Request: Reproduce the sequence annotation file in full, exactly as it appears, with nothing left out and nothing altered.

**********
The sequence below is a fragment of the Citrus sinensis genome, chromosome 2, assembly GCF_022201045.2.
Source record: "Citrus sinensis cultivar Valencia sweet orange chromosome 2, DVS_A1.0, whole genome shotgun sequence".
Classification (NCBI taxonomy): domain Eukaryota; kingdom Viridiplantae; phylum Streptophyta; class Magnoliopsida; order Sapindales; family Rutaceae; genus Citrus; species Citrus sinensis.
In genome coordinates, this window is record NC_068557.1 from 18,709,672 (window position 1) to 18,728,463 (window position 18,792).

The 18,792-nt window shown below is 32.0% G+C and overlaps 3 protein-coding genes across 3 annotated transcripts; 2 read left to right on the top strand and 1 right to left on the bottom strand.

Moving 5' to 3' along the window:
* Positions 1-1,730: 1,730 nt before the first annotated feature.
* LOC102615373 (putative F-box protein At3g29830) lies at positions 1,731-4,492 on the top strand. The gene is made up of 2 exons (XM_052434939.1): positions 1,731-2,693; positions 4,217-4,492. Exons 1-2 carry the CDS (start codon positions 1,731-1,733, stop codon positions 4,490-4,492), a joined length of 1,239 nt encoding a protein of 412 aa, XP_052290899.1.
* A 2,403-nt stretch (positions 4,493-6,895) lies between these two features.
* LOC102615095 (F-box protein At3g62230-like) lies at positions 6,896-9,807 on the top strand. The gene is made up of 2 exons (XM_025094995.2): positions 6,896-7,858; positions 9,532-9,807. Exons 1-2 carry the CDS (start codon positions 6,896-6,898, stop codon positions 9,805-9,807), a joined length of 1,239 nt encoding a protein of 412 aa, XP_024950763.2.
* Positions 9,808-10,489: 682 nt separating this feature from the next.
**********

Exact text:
The sequence below is a fragment of the Citrus sinensis genome, chromosome 2, assembly GCF_022201045.2.
Source record: "Citrus sinensis cultivar Valencia sweet orange chromosome 2, DVS_A1.0, whole genome shotgun sequence".
Classification (NCBI taxonomy): domain Eukaryota; kingdom Viridiplantae; phylum Streptophyta; class Magnoliopsida; order Sapindales; family Rutaceae; genus Citrus; species Citrus sinensis.
In genome coordinates, this window is record NC_068557.1 from 18,709,672 (window position 1) to 18,728,463 (window position 18,792).

The 18,792-nt window shown below is 32.0% G+C and overlaps 3 protein-coding genes across 3 annotated transcripts; 2 read left to right on the top strand and 1 right to left on the bottom strand.

Moving 5' to 3' along the window:
* Positions 1-1,730: 1,730 nt before the first annotated feature.
* LOC102615373 (putative F-box protein At3g29830) lies at positions 1,731-4,492 on the top strand. The gene is made up of 2 exons (XM_052434939.1): positions 1,731-2,693; positions 4,217-4,492. Exons 1-2 carry the CDS (start codon positions 1,731-1,733, stop codon positions 4,490-4,492), a joined length of 1,239 nt encoding a protein of 412 aa, XP_052290899.1.
* A 2,403-nt stretch (positions 4,493-6,895) lies between these two features.
* LOC102615095 (F-box protein At3g62230-like) lies at positions 6,896-9,807 on the top strand. The gene is made up of 2 exons (XM_025094995.2): positions 6,896-7,858; positions 9,532-9,807. Exons 1-2 carry the CDS (start codon positions 6,896-6,898, stop codon positions 9,805-9,807), a joined length of 1,239 nt encoding a protein of 412 aa, XP_024950763.2.
* Positions 9,808-10,489: 682 nt separating this feature from the next.